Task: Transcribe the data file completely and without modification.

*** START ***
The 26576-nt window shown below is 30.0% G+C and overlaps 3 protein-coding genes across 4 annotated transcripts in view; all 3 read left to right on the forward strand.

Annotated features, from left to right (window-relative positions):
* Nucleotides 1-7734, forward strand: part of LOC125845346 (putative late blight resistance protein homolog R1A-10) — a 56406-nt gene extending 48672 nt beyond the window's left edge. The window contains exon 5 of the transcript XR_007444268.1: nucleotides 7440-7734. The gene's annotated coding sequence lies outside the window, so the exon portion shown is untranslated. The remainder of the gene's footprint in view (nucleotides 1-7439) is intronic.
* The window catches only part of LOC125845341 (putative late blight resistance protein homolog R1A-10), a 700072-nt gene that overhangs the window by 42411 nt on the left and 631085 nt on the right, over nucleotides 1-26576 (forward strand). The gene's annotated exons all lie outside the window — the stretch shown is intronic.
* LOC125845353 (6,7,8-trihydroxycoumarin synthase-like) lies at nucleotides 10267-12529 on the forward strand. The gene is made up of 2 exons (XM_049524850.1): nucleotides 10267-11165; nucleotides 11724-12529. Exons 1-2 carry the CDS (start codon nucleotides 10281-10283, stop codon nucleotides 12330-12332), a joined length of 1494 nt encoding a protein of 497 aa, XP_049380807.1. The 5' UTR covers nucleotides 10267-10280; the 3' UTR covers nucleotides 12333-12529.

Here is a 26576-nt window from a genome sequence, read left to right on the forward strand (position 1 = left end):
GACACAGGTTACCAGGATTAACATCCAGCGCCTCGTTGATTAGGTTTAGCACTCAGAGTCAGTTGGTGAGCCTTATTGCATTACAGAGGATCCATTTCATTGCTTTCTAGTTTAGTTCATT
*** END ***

The 26576-nt window shown below is 30.0% G+C and overlaps 3 protein-coding genes across 4 annotated transcripts in view; all 3 read left to right on the forward strand.

Annotated features, from left to right (window-relative positions):
* Nucleotides 1-7734, forward strand: part of LOC125845346 (putative late blight resistance protein homolog R1A-10) — a 56406-nt gene extending 48672 nt beyond the window's left edge. The window contains exon 5 of the transcript XR_007444268.1: nucleotides 7440-7734. The gene's annotated coding sequence lies outside the window, so the exon portion shown is untranslated. The remainder of the gene's footprint in view (nucleotides 1-7439) is intronic.
* The window catches only part of LOC125845341 (putative late blight resistance protein homolog R1A-10), a 700072-nt gene that overhangs the window by 42411 nt on the left and 631085 nt on the right, over nucleotides 1-26576 (forward strand). The gene's annotated exons all lie outside the window — the stretch shown is intronic.
* LOC125845353 (6,7,8-trihydroxycoumarin synthase-like) lies at nucleotides 10267-12529 on the forward strand. The gene is made up of 2 exons (XM_049524850.1): nucleotides 10267-11165; nucleotides 11724-12529. Exons 1-2 carry the CDS (start codon nucleotides 10281-10283, stop codon nucleotides 12330-12332), a joined length of 1494 nt encoding a protein of 497 aa, XP_049380807.1. The 5' UTR covers nucleotides 10267-10280; the 3' UTR covers nucleotides 12333-12529.

Here is a 26576-nt window from a genome sequence, read left to right on the forward strand (position 1 = left end):
GACACAGGTTACCAGGATTAACATCCAGCGCCTCGTTGATTAGGTTTAGCACTCAGAGTCAGTTGGTGAGCCTTATTGCATTACAGAGGATCCATTTCATTGCTTTCTAGTTTAGTTCATT